Deep sequencing, A Clever and Promising Way to Handle Next Year's Flu!

Flu, seems to be the No. 1 topic this year. It changes incredibly fast, just like the “Golden Snitch” in a Health Quidditch. But the good news is deep sequencing, our “Magic Harry”, is almost there.

Flu evolution is always in scientists’ to-study-list. As the flu virus is changing its face and playing with you all the time, even one patient can have various mutations of the virus.

Let’s take the example of H3N2, a major subtype of flu that visits us almost every winter. If it evolves and adapts well, only one variant of the H3N2 virus can replace all other H3N2 viruses, and it only take a few years. And when you think you got enough humans immune to it, sorry, the whole cycle begins anew.

Golden Snitch

Golden Snitch

Flu, is just like the “Golden Snitch” in a Health Quidditch.

Deep Sequencing

Deep Sequencing

Deep sequencing, our “Magic Harry”, a tool for identifying rare mutations, just stands by.

Scientists' Research

Scientists' Research

They need to predict flu evolution ahead of time for making enough vaccine ready.

Virus Mutations

Virus Mutations

Rare mutations of flu virus are a key point for handling it.

Vaccine Selection

Vaccine Selection

Deep sequencing is beneficial for the prediction and vaccine selection.

Easy Prevention

Easy Prevention

Active prevention in daily life ranks first !

Since the turnover is unsure and scientists need to predict it ahead of time for making enough vaccine ready. And you can imagine the possible gap here. For example, in 2015, the flu shot was only 23 percent effective against that year’s circulating H3N2 variant.

How to solve the problem? Finally, we find the magic deep sequencing.

Deep sequencing, put it simply, is totally a tool for identifying rare mutations. For example, you have one sample, if you use the deep sequencing to test it for a few times, you will get its average virus mutations. If the deep sequencing can be conducted by at least 200 times, you will see those rare mutations of the flu virus.

Katia Koelle, a virologist at Duke, she and her lab has used the deep sequencing on the flu viruses in healthy people, who are sick for only a few days. Of course, the virus keeps envolving. According to Koelle, it’s hard for a new variant to get to high frequency in a short amount of time, namely, a beneficial new mutation may arise, but the speed of your immune system clearing the infection is generally faster than the speed of the variant becoming common enough to spread to another person.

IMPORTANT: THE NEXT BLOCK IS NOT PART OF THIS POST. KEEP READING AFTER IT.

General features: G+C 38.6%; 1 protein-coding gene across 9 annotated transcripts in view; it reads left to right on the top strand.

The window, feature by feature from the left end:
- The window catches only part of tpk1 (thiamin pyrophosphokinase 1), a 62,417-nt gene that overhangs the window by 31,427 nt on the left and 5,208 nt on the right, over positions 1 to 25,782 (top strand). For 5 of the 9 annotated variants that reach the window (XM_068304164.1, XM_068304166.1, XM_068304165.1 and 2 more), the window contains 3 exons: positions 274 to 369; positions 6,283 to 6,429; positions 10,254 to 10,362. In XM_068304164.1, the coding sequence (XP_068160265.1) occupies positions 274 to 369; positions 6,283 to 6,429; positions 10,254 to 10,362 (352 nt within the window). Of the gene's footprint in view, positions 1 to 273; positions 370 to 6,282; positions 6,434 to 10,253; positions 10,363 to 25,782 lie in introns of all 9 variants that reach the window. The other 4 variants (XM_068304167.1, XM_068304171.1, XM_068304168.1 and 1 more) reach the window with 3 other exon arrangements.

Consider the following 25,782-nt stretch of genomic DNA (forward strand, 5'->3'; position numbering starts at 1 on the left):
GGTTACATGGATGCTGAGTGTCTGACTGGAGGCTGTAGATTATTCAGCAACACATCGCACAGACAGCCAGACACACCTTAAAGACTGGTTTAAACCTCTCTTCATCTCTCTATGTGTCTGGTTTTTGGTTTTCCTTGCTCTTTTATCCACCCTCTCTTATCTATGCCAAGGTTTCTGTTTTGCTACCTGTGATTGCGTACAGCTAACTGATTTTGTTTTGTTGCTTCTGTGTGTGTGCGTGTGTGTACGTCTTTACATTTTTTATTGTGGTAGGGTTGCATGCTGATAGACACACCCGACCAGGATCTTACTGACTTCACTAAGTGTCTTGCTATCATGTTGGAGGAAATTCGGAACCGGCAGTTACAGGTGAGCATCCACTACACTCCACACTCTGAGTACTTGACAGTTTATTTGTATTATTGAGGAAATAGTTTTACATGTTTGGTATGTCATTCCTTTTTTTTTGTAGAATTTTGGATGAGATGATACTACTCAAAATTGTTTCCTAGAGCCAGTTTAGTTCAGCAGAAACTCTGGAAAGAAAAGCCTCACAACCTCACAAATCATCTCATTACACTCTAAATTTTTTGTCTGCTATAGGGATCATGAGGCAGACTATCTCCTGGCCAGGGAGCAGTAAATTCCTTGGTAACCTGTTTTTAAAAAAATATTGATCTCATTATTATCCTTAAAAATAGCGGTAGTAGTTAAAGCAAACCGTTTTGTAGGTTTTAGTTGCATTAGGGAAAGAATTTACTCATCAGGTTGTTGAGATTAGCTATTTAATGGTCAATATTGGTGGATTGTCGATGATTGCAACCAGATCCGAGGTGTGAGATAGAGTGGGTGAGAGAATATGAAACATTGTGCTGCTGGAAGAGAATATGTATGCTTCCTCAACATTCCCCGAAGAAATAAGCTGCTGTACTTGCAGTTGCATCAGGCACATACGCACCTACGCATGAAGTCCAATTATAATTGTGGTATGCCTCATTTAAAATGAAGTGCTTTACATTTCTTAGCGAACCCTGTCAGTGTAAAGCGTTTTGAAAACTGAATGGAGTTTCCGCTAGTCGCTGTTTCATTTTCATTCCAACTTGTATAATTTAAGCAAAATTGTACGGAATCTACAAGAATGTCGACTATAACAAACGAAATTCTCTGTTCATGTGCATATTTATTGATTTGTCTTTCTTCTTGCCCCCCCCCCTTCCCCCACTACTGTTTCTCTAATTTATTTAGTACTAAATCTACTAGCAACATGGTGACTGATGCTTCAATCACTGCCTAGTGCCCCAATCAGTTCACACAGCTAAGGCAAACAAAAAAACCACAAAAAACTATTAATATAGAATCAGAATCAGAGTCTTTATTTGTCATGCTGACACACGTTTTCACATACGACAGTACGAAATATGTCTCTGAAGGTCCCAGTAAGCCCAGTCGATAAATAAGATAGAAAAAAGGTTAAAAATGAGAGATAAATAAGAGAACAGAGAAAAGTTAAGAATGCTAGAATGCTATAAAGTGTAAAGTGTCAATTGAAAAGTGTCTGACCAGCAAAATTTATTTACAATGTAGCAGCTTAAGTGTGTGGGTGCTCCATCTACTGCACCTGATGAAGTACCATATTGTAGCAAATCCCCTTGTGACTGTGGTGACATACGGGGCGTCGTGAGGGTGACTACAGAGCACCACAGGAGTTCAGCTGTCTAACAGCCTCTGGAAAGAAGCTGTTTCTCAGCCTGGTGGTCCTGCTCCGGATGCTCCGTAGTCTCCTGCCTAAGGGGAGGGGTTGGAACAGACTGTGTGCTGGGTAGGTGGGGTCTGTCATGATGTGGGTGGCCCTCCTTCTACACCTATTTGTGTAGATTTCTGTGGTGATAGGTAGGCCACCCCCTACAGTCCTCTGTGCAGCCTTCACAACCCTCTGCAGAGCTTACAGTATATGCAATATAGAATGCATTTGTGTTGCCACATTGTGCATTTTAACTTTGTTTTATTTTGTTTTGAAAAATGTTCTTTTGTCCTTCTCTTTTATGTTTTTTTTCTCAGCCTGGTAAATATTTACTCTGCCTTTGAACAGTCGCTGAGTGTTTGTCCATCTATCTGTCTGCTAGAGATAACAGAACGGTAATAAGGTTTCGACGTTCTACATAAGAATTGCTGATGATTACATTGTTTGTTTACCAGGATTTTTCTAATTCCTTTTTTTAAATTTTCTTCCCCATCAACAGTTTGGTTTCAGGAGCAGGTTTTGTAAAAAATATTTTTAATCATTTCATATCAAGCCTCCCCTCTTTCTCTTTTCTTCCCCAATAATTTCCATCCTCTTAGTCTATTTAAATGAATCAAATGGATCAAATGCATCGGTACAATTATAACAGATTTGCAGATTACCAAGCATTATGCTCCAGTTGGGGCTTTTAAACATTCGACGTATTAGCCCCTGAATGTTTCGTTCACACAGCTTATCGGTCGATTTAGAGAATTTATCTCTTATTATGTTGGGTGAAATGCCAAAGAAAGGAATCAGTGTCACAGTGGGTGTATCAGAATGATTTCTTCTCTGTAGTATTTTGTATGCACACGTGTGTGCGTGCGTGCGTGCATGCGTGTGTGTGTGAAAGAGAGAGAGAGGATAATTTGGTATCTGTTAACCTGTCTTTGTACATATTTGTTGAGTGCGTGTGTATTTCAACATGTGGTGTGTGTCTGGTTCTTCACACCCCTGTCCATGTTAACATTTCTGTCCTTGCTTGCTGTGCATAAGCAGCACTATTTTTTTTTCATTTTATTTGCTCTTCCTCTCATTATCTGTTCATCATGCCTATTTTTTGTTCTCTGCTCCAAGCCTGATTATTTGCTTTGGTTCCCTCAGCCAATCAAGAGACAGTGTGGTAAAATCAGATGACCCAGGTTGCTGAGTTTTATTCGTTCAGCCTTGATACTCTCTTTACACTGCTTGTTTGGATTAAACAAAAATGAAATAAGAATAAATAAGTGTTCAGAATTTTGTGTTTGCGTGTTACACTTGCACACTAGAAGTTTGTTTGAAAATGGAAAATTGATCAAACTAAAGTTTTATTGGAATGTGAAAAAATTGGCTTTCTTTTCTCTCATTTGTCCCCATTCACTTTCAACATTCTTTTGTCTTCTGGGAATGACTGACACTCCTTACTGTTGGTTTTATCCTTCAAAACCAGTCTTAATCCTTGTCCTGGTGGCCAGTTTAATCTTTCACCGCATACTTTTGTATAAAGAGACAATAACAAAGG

As to predict the future of flu by deep sequencing, we could ask help from children, pregnant women, and people with obesity, as well as immunocompromised cancer patients, Elodie Ghedin says, a parasitologist and virologist at New York University. Because these people are more likely to experience longer flu infections. Deep sequencing in infected people, especially in those groups, could help scientists keep close watch on emerging mutations.

Golden Snitch

Golden Snitch

Flu, is just like the “Golden Snitch” in a Health Quidditch.

Deep Sequencing

Deep Sequencing

Deep sequencing, our “Magic Harry”, a tool for identifying rare mutations, just stands by.

Scientists' Research

Scientists' Research

They need to predict flu evolution ahead of time for making enough vaccine ready.

Virus Mutations

Virus Mutations

Rare mutations of flu virus are a key point for handling it.

Vaccine Selection

Vaccine Selection

Deep sequencing is beneficial for the prediction and vaccine selection.

Easy Prevention

Easy Prevention

Active prevention in daily life ranks first !

Elodie notes that prediction and vaccine selection for flu is hard as it has not gotten much traction. But now, deep sequencing is a totally promising way. Also, cost of deep sequencing is getting acceptable since the plunging cost of all DNA sequencing is more practical.

With deep sequencing, you’ll find a lot of variants, except for the common variant and rare ones. And if the deep sequencing is conducted in an enough and right manner, flu variants end up dominating the world can be well expected.

* The Content is not intended to be a substitute for professional medical advice, diagnosis, or treatment. Always seek the advice of your physician or other qualified health provider with any questions you may have regarding a medical condition.